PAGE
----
I was devastated when she moved farther away. I had spent my entire life seeing her at least two and three days a week. All the sudden… If I saw her once a month, I was lucky. Most of time it’s more like once every other month or more. My haven was no longer there.
I try not to talk to Grandma when the anxiety is high or when I’m manic. She worries. A lot. The stuttering makes her upset. The mania not any better. I don’t want to worry her. I don’t want to upset her. She doesn’t know about the self-injury and I never plan on her finding out about that. I simply have my dad or aunt tell her I’m not feeling well, but I’ll call her when I feel better. When the episode passes, and I call her, the first words out of her mouth are, “I wish I still had my house. I’d have you come live with me and I’d take care of you.”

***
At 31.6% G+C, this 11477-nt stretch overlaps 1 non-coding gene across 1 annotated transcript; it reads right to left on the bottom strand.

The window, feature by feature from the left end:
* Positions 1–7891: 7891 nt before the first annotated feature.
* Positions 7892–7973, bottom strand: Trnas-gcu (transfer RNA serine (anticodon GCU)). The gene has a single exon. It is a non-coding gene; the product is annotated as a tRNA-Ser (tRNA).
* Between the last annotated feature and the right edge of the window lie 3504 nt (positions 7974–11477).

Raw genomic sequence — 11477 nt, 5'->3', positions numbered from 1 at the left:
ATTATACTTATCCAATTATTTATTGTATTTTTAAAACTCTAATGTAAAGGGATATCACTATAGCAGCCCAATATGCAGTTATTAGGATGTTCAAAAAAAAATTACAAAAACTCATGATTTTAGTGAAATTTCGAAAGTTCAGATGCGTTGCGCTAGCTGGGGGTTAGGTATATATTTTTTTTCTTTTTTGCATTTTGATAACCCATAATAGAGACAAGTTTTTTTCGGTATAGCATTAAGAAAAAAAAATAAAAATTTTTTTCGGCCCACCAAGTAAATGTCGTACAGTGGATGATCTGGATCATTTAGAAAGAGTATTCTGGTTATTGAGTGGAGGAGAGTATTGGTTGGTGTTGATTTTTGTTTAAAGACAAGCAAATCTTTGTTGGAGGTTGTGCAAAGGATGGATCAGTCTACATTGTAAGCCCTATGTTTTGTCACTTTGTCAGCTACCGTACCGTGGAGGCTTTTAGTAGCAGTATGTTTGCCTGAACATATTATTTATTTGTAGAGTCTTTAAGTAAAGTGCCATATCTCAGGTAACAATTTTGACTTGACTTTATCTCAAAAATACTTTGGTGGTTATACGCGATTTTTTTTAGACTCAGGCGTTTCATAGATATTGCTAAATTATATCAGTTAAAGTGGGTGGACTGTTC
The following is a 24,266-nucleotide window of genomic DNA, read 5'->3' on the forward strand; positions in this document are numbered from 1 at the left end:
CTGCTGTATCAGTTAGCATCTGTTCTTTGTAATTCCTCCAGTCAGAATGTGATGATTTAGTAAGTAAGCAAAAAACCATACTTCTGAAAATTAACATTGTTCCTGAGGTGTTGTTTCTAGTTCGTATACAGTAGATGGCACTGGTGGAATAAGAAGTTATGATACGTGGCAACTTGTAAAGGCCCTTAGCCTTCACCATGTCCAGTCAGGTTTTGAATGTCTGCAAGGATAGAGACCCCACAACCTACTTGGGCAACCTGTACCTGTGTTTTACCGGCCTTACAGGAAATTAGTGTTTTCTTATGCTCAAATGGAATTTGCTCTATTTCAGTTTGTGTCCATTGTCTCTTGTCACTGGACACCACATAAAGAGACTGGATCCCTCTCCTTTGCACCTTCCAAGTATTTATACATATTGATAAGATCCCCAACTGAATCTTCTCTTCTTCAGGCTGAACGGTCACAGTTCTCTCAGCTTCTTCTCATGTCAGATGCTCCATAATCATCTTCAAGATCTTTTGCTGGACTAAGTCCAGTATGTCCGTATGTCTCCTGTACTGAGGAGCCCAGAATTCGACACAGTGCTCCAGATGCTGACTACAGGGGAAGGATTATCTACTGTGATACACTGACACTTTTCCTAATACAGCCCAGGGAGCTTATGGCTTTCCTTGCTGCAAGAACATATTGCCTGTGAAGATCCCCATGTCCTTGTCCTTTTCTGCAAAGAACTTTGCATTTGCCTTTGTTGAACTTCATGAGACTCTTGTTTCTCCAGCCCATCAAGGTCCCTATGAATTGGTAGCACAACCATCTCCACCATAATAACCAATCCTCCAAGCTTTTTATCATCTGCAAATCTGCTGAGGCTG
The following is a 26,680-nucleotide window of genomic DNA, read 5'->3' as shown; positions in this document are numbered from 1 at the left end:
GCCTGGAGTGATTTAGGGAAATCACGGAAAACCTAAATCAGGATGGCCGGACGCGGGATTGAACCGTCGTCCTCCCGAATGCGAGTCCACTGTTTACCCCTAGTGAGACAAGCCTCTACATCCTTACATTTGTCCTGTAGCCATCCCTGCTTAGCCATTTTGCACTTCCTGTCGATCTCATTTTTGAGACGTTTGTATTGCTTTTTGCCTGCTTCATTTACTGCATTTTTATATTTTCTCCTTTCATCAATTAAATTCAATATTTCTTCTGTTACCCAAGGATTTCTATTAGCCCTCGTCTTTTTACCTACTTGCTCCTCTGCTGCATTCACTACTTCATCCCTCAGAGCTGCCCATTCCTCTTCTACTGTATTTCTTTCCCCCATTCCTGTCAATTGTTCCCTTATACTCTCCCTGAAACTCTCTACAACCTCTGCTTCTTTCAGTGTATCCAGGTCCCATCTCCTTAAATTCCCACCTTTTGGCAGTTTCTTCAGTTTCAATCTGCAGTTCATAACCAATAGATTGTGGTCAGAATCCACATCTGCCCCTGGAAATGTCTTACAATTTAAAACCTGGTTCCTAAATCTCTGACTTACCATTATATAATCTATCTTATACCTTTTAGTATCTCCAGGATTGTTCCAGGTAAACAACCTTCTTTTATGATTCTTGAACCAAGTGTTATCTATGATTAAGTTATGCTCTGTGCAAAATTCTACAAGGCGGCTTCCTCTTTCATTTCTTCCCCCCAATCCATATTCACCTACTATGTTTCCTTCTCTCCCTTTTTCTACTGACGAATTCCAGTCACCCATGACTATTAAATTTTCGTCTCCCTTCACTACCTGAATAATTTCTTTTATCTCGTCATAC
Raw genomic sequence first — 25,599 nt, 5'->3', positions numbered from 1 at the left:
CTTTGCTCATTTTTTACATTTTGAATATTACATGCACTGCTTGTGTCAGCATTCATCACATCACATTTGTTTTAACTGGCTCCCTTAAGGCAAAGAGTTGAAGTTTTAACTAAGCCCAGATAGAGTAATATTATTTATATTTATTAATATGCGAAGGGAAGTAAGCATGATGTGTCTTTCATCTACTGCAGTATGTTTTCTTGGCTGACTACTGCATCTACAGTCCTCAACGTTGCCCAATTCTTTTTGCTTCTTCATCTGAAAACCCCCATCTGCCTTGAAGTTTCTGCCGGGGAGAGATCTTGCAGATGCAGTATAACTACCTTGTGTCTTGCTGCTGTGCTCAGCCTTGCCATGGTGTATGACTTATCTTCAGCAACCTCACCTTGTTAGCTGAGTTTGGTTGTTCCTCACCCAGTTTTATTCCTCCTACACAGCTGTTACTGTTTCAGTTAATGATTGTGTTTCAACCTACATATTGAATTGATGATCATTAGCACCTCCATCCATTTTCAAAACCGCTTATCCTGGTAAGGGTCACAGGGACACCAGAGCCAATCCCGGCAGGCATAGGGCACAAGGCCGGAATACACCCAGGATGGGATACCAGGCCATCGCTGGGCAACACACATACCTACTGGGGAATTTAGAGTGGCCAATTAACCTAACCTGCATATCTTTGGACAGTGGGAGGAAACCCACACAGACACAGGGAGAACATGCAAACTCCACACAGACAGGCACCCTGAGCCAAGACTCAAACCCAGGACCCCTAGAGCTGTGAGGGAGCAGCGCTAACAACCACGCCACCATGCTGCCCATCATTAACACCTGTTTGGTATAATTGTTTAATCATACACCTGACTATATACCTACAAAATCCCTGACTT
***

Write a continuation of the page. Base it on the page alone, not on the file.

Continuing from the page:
The best parts of the past few years have been when I was able to make her day! The first was when my friend, Diana, and I surprised her by throwing a tea party for her and a few of the other ladies at her nursing home. I made pizzelles with my OWN iron and Diana bought her kolachky. She had no idea but was totally thrilled to see both Diana and me.
One of the things Grandma always tells me that she misses the most about home is baking. Having her hands in the dough. So… I spoke with her activities coordinator and booked the community room. My dad drove me out and went to get her while I set everything up. Grandma Lucy and I… made pizzelles. Anise ones, of course. She was beyond happy. I didn’t premeasure or anything. I held the hand mixer, but that was it. Gram did the rest. Her face was all smiles… and I got GRANDMA’S PIZZELLES.
Then, Christine and I picked her up and took her to Huntington Beach with the boys. They have wheelchairs with wheels that make it possible for her to go right up to the water. We had fun in the sun and then enjoyed ice cream. I don’t know who was happier about the outing- her or the boys. Tyler and Liam adore their granny.